• Excessive drooling
  • Barking or howling
  • Trying to hide
  • Trying frantically to get out of house/fence/or other enclosure
  • Refusing food
  • Some animals may lose bladder or bowel control as a result of a panic response


Every year, more stray dogs are taken to shelters after the 4th of July than any other time of the year.  The loud noises scare pets and even those who normally wouldn’t stray run from their yard in an attempt to escape the noise. Take these steps to keep pets safe over the holiday –


  • Keep pets at home
  • Keep pets indoors
  • Close curtains and turn on a radio or TV to provide some distraction
  • Make sure the pet’s ID tag is current - this can be your pet’s ticket home should he get lost

With proper management and supervision, your pet can enjoy a healthy and happy summer season!

Everyone loves spending time outside during the long, sunny days of summer, but hot weather can spell danger for our furry companions.  Every year during the warm summer months, veterinarians see a spike in the number of pets with heat related illnesses.  Even the healthiest pet can suffer from dehydration, sunburn, or heat stroke if overexposed to the heat – and heat stroke can be fatal if not treated promptly.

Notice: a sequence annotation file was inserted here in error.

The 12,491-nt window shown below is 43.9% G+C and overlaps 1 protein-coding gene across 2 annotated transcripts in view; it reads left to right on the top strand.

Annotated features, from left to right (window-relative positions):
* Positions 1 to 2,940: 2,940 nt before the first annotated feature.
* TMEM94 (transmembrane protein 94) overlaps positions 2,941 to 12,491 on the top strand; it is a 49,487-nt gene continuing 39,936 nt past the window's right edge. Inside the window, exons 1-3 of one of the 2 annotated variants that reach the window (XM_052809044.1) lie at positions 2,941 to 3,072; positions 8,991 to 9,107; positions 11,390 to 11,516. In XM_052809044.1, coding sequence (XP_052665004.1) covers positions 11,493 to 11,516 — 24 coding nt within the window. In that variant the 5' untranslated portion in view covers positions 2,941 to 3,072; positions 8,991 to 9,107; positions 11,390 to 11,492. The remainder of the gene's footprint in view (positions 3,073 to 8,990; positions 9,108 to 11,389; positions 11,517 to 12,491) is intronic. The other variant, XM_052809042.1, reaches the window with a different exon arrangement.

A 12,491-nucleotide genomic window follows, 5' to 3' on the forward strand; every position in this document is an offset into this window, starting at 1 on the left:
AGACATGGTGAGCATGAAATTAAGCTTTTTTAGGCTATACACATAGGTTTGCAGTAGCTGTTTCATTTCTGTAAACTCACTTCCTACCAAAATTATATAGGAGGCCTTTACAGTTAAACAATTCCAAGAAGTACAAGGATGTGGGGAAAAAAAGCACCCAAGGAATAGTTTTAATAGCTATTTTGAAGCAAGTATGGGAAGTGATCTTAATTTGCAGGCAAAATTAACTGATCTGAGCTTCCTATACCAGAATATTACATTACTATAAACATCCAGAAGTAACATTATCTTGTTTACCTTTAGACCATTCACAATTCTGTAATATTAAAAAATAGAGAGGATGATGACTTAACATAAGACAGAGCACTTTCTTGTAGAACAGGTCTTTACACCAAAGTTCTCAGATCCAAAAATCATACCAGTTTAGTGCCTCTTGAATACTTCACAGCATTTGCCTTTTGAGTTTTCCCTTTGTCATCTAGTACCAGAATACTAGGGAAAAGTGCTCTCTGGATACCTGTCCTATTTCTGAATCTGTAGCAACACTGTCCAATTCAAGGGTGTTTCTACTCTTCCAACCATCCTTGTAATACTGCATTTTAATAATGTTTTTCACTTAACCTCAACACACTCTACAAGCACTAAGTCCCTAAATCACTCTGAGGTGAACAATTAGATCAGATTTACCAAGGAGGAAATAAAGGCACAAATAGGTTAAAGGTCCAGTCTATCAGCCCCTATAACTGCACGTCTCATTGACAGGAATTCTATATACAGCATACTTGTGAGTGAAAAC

Click here to learn more about the hot weather products we carry!


DO –

Start Off on the Right Paw


A visit to the veterinarian for a spring or early summer check up is a must!  An annual check up is important to make sure your pet is in good health, as well as a heartworm test and heartworm preventative medication. 

In addition, be sure to start a flea and tick control program!  Spring is the time to start flea prevention – please see our page on Flea & Tick Control for more information in choosing a preventative. 



Hot Weather Safety Tips